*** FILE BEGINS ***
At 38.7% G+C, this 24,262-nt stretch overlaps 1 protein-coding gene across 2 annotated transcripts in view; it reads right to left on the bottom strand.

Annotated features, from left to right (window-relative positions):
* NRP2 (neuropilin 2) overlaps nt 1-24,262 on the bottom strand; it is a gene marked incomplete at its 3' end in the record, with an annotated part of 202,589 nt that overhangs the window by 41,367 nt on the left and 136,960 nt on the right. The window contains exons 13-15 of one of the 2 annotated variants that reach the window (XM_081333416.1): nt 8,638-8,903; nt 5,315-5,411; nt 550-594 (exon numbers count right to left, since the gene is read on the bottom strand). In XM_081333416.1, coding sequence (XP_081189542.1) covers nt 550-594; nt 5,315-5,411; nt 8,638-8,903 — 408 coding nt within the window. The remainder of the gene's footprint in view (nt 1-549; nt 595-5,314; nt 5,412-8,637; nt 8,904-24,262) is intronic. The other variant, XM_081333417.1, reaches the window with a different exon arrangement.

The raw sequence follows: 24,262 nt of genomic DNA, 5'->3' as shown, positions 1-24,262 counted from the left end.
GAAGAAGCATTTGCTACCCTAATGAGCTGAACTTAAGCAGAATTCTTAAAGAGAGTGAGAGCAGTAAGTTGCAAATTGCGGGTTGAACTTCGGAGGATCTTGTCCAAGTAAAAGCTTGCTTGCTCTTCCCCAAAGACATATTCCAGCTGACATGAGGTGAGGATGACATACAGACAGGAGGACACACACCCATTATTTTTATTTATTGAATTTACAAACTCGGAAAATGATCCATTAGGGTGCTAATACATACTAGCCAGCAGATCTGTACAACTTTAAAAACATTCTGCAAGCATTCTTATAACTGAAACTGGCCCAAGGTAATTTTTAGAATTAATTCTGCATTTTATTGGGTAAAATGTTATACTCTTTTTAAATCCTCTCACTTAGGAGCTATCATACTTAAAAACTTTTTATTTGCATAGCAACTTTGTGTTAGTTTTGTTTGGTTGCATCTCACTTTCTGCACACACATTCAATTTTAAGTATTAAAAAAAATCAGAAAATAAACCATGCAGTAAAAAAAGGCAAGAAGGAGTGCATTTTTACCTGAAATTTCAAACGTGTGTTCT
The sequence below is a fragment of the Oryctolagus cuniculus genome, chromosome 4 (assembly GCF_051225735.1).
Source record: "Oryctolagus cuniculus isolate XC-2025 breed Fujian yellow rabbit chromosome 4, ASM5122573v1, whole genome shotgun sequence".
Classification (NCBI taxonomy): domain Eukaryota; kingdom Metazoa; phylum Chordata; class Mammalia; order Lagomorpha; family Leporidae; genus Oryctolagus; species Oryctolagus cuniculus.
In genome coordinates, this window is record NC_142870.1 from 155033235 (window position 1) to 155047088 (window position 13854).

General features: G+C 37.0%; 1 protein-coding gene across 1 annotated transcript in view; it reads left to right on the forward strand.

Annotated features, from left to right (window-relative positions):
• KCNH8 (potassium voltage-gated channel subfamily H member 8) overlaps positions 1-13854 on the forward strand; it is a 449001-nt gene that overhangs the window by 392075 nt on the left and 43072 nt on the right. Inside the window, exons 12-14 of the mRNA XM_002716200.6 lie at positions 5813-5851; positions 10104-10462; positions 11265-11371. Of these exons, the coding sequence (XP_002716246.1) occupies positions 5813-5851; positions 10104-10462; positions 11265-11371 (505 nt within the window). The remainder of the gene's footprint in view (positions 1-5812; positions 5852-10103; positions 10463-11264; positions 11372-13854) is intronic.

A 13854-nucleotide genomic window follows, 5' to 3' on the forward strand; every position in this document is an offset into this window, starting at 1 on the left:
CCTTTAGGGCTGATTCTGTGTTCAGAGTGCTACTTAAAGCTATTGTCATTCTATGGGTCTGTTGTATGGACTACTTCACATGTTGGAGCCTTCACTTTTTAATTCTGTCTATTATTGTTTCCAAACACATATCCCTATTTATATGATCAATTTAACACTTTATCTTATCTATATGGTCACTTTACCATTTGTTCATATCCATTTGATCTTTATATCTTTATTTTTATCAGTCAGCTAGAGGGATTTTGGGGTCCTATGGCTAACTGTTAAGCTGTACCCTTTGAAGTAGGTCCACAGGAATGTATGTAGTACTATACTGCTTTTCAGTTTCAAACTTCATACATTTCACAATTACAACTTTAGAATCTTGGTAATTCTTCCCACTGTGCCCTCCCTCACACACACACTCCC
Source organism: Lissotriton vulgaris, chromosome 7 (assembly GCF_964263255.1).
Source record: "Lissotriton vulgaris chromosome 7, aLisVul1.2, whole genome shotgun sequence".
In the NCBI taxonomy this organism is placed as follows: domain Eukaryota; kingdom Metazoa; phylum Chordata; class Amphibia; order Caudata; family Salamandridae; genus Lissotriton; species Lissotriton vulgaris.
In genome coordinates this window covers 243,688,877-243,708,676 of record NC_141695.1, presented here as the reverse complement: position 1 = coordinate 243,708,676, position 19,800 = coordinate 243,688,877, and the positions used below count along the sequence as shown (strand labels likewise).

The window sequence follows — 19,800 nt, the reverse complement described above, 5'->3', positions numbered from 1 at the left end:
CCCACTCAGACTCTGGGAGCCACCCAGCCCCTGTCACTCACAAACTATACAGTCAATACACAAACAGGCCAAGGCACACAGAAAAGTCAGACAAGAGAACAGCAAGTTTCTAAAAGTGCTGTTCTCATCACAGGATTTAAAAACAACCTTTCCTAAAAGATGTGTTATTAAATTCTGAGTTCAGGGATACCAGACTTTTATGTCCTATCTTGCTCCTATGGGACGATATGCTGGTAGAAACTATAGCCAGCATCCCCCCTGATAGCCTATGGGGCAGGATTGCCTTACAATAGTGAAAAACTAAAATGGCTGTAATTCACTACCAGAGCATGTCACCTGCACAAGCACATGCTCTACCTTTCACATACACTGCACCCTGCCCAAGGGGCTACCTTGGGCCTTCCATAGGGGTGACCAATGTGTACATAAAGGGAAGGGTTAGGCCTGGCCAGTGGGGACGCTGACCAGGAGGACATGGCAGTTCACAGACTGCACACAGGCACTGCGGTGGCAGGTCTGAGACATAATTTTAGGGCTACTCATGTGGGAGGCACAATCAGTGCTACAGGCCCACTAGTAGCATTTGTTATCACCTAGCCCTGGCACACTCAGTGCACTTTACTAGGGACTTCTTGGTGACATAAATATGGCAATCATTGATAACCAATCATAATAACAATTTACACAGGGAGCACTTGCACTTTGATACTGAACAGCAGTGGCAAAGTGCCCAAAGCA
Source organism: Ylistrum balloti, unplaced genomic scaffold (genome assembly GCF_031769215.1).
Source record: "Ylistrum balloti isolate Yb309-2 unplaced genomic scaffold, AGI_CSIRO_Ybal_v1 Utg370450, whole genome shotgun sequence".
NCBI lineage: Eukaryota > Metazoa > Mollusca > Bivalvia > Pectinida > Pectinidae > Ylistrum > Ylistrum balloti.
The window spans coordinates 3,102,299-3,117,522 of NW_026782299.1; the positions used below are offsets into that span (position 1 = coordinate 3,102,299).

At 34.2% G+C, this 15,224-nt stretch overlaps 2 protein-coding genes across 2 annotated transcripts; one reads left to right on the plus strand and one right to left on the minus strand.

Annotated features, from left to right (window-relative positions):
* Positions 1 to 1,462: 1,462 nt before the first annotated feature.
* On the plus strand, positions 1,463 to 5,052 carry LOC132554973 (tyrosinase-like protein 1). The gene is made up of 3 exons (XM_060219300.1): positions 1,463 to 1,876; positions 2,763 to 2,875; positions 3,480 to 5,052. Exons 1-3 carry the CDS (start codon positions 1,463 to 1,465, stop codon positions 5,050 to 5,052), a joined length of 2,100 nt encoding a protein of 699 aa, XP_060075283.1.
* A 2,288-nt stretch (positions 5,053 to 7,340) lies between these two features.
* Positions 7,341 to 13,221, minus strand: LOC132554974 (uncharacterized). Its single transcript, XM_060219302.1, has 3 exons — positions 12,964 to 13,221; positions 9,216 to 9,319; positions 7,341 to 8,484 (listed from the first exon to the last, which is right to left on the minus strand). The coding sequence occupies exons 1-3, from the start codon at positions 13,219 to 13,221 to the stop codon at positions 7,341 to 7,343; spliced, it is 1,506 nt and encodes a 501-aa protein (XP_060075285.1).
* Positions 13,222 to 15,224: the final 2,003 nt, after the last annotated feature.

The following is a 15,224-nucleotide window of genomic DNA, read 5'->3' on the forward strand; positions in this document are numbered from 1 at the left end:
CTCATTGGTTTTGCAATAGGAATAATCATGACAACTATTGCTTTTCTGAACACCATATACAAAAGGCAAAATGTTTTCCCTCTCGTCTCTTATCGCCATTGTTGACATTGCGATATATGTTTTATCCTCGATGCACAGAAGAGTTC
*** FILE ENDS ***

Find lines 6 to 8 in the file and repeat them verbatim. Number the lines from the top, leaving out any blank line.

The sequence below is a fragment of the Oryctolagus cuniculus genome, chromosome 4 (assembly GCF_051225735.1).
Source record: "Oryctolagus cuniculus isolate XC-2025 breed Fujian yellow rabbit chromosome 4, ASM5122573v1, whole genome shotgun sequence".
Classification (NCBI taxonomy): domain Eukaryota; kingdom Metazoa; phylum Chordata; class Mammalia; order Lagomorpha; family Leporidae; genus Oryctolagus; species Oryctolagus cuniculus.